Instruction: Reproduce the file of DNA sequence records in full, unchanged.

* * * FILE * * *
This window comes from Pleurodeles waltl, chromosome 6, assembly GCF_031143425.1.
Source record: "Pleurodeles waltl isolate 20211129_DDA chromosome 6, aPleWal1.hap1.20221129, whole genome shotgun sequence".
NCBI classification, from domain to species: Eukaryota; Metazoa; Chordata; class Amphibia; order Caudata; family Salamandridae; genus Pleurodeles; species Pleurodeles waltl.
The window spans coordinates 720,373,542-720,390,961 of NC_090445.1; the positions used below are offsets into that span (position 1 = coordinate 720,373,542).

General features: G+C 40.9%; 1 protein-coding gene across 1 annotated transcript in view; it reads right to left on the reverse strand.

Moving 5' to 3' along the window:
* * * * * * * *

This window comes from Pleurodeles waltl, chromosome 6, assembly GCF_031143425.1.
Source record: "Pleurodeles waltl isolate 20211129_DDA chromosome 6, aPleWal1.hap1.20221129, whole genome shotgun sequence".
NCBI classification, from domain to species: Eukaryota; Metazoa; Chordata; class Amphibia; order Caudata; family Salamandridae; genus Pleurodeles; species Pleurodeles waltl.
The window spans coordinates 720,373,542-720,390,961 of NC_090445.1; the positions used below are offsets into that span (position 1 = coordinate 720,373,542).

General features: G+C 40.9%; 1 protein-coding gene across 1 annotated transcript in view; it reads right to left on the reverse strand.

Moving 5' to 3' along the window: